By Tara Weng, GalTime.com
I'm fairly confident that at one point or another you've seen this: a child that is clearly too big to be carted around in a vehicle meant for babies and toddlers. Most of the time I ignore it, but every now and then I think, "Really? Are you really going to wheel that kid around until he/she goes to college?" Beyond being annoyed and somewhat confused, I wonder what this ride does to the kid(s) who take it emotionally and physically.
Life coach and clinical psychologist Dr. Michael Mantell says it might say a lot about the person pushing the stroller.
"If you are the parent and you know your child is capable of walking but it's easier for YOU as the parent to simply push the child who is obviously too big for the stroller because you don't like his/her dawdling,( it's faster, more convenient, you believe it's "safer"), then you would do well to examine the consequences, which include infantilizing a child, admitting you cannot control your child in public, are raising your child based on expedience," he explains.
I know from my personal experience that, yes, there were times when I thought it would be easier if my kids were still in strollers and I could go about my business at the pace I chose, but, really, letting them walk seemed to give them a sense of independence and freedom that they didn't get from being strapped in and pushed by mom. According to Dr. Mantells' assertions, for once, I might have been doing the right thing in the parenting department. "You may be passing along unreasonable fears as well of your child independently walking in the street or park with you. Another consequence of this behavior is teaching laziness to your children," he says.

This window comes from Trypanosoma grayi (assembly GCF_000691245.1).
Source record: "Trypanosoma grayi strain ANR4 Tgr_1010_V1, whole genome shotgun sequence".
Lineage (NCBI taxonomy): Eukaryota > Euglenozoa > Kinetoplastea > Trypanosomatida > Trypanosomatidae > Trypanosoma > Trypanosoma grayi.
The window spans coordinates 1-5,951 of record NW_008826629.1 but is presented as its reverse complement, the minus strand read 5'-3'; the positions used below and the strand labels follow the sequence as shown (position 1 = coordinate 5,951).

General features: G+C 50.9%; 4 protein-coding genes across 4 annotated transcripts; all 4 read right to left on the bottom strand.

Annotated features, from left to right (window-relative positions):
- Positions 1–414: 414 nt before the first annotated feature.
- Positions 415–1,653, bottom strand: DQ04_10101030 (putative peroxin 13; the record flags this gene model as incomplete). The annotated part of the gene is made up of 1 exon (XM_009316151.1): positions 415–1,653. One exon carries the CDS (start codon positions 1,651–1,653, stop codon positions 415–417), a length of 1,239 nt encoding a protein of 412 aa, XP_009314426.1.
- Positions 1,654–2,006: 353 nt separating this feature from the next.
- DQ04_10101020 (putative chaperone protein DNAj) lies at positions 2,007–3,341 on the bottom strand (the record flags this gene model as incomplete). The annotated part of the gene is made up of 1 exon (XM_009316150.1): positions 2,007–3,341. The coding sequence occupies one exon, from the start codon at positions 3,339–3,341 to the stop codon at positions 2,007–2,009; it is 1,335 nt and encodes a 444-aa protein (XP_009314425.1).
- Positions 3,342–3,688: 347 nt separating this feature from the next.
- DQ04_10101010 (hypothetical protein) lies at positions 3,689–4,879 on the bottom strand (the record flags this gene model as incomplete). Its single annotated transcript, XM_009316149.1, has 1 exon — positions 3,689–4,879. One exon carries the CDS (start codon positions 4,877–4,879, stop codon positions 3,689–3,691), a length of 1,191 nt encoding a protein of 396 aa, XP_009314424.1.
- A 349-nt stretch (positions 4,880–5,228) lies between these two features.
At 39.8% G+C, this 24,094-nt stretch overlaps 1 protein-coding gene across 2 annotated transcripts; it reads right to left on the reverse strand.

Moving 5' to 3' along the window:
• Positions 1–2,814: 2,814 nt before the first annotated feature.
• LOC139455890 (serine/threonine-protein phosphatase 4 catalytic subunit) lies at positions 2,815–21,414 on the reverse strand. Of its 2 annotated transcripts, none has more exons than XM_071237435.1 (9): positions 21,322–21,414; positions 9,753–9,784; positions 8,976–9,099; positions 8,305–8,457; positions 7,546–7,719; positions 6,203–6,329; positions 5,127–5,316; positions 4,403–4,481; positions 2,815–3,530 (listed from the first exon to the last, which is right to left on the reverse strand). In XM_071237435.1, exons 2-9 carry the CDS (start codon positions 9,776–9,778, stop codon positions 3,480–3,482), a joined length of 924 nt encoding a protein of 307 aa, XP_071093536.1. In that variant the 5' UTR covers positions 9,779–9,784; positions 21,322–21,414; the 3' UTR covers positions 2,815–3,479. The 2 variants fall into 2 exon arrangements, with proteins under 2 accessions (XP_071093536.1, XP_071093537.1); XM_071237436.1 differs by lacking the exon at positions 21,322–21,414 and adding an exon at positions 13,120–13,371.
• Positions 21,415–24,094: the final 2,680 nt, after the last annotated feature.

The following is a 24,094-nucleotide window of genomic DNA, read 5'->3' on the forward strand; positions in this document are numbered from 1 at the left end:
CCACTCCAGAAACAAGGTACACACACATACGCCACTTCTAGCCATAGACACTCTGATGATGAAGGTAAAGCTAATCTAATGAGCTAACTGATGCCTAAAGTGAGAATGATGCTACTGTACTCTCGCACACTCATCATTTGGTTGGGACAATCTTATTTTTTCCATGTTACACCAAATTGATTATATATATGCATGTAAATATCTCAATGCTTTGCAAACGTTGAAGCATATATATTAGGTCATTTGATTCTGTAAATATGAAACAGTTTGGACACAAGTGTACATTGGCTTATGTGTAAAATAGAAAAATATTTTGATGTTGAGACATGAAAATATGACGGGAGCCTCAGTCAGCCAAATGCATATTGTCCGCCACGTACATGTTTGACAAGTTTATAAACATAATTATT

At this point I would like to say that I completely try not to judge other parents. There's nothing worse than a stranger telling you or insinuating that you're "doing it wrong."
Of course there are exceptions to the stroller controversy- some children are impaired and need to remain in the stroller to get around. Parents must decide for themselves what's best for their kid's, not casual observers, but people will still gawk no matter what.
One such observer actually devoted an entire blog to what she sees as a silly trend. The site: http://toobigforstroller.com/ posts pictures of kids who appear too large to fit in that stroller and was meant as a goof according to its founder. Unfortunately or fortunately depending on how you look at it, it has certainly given attention to a topic that a lot of people find ridiculous. More than that, it sheds light on yet another job that parents need to examine for themselves. "If you are a parent, and you know your child is able to walk but he or she doesn't want to, that leads to discussions of laziness, regression, wanting to continue being "babied" for some reason--and this needs to be explored to insure that the child's psychological and emotional needs are indeed being met in healthy ways," Mantell asserts.
Also See: The "Big Brat" Factor
Dr. Mantell also points out that extended time in the stroller can speak volumes about parenting styles and how far-reaching even these seemingly small gestures can go down the line. "If this is about the parent's expedience, parents would do well to realize that they're teaching independence and that convenience needs to take a back seat--otherwise it will extend to the child not wanting to do homework without intense support, not wanting to be on sports teams, avoiding other types of activities--instead preferring to sit on the couch and simply watch TV or play dreaded video games -- causes of obesity," he says.
The bottom line is you might want to reconsider trekking around town with your perfectly capable, able-bodied child scrunched up in a stroller on their way to take the SATs. Just kidding, kind of.
What's your take on the issue? Is it ridiculous or no big deal?
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